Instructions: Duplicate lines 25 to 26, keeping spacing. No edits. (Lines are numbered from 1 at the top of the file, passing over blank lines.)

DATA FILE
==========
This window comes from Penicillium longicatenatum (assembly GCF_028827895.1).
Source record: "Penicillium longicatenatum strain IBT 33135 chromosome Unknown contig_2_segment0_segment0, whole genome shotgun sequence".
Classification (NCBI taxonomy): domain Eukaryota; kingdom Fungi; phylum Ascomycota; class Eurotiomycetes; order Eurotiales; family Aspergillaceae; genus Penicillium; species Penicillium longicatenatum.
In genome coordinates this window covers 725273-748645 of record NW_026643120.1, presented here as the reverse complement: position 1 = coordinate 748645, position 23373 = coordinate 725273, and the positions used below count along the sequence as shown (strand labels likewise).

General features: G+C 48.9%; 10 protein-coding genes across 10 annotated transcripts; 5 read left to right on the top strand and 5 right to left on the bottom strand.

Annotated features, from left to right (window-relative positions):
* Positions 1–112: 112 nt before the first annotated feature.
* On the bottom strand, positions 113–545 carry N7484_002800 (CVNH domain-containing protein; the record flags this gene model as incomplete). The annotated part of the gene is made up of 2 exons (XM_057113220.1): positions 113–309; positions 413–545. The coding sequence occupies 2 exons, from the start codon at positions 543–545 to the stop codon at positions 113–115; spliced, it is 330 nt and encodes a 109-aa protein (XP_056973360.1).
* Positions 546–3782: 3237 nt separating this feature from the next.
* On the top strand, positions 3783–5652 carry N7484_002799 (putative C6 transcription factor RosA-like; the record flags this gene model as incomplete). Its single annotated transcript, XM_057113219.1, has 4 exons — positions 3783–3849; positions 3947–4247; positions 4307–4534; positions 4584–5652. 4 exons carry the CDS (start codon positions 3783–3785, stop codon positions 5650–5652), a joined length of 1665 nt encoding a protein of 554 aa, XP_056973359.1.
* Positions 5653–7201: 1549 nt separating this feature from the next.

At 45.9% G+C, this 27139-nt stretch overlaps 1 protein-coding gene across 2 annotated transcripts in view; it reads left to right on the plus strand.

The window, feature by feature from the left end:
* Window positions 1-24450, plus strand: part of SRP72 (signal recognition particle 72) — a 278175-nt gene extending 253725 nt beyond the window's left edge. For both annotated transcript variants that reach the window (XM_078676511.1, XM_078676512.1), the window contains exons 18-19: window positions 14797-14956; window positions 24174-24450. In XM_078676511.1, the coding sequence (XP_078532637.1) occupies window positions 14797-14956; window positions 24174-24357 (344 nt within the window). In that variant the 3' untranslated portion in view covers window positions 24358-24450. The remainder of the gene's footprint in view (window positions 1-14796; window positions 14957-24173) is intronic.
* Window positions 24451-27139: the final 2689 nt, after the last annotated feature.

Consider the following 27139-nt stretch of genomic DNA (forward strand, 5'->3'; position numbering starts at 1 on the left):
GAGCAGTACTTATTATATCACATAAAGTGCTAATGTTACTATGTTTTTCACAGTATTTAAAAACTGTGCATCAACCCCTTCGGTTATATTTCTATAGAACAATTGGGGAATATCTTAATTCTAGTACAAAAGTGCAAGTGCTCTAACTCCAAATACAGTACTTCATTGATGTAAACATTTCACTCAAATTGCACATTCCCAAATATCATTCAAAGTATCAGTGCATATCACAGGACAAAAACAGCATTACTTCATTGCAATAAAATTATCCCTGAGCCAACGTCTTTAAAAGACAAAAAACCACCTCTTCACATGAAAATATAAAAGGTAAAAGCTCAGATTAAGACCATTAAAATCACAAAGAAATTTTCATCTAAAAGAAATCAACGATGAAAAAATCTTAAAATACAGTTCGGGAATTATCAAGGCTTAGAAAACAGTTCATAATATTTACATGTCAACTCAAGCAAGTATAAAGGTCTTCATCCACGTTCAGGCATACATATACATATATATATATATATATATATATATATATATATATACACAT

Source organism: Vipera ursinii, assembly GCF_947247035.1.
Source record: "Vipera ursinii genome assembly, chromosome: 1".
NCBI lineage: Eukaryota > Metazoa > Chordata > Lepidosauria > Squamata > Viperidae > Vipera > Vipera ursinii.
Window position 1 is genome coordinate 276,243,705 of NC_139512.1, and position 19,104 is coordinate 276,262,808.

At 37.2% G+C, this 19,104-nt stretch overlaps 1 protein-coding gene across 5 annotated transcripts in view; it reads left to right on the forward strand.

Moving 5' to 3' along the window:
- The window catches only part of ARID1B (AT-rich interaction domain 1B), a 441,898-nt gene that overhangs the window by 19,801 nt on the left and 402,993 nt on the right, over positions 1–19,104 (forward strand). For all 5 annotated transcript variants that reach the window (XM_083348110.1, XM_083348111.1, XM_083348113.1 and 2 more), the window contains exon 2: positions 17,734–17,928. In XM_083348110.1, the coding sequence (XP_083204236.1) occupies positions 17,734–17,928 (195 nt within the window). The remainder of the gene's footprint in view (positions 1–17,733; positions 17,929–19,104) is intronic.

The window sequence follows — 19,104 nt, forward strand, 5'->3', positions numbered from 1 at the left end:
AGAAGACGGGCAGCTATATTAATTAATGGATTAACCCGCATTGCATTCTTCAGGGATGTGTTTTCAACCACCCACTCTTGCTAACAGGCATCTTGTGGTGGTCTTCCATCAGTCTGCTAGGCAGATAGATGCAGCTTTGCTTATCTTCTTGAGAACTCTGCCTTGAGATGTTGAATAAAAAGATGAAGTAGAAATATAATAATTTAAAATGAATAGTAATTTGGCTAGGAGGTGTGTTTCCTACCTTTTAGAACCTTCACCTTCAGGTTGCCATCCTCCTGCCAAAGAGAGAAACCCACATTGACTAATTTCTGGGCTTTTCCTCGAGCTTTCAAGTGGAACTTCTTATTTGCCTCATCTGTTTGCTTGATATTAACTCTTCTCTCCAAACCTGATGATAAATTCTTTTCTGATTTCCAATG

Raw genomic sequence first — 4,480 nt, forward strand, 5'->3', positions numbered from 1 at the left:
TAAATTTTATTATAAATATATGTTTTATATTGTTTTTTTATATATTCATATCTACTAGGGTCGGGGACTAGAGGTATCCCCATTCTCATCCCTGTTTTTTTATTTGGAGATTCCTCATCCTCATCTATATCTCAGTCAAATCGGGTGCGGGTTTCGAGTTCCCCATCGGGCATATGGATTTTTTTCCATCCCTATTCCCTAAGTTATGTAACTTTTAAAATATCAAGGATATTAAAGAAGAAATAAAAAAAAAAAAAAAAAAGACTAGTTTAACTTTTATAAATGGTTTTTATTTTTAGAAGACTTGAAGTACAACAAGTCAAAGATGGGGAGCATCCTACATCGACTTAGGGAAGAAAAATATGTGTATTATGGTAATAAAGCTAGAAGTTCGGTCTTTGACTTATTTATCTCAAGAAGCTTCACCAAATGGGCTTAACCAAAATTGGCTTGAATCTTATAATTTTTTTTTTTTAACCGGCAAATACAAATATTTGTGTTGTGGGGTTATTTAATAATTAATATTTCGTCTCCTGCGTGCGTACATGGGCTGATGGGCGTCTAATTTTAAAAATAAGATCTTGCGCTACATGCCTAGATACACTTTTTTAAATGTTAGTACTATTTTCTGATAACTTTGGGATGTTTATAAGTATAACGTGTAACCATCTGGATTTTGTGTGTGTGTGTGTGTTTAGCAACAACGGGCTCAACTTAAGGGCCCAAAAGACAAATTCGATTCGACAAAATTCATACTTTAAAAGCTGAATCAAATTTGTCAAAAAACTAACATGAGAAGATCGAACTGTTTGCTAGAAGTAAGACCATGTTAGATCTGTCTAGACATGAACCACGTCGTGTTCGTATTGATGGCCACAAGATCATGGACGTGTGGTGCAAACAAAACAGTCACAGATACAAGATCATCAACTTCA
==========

The window sequence follows — 19,104 nt, forward strand, 5'->3', positions numbered from 1 at the left end:
AGAAGACGGGCAGCTATATTAATTAATGGATTAACCCGCATTGCATTCTTCAGGGATGTGTTTTCAACCACCCACTCTTGCTAACAGGCATCTTGTGGTGGTCTTCCATCAGTCTGCTAGGCAGATAGATGCAGCTTTGCTTATCTTCTTGAGAACTCTGCCTTGAGATGTTGAATAAAAAGATGAAGTAGAAATATAATAATTTAAAATGAATAGTAATTTGGCTAGGAGGTGTGTTTCCTACCTTTTAGAACCTTCACCTTCAGGTTGCCATCCTCCTGCCAAAGAGAGAAACCCACATTGACTAATTTCTGGGCTTTTCCTCGAGCTTTCAAGTGGAACTTCTTATTTGCCTCATCTGTTTGCTTGATATTAACTCTTCTCTCCAAACCTGATGATAAATTCTTTTCTGATTTCCAATG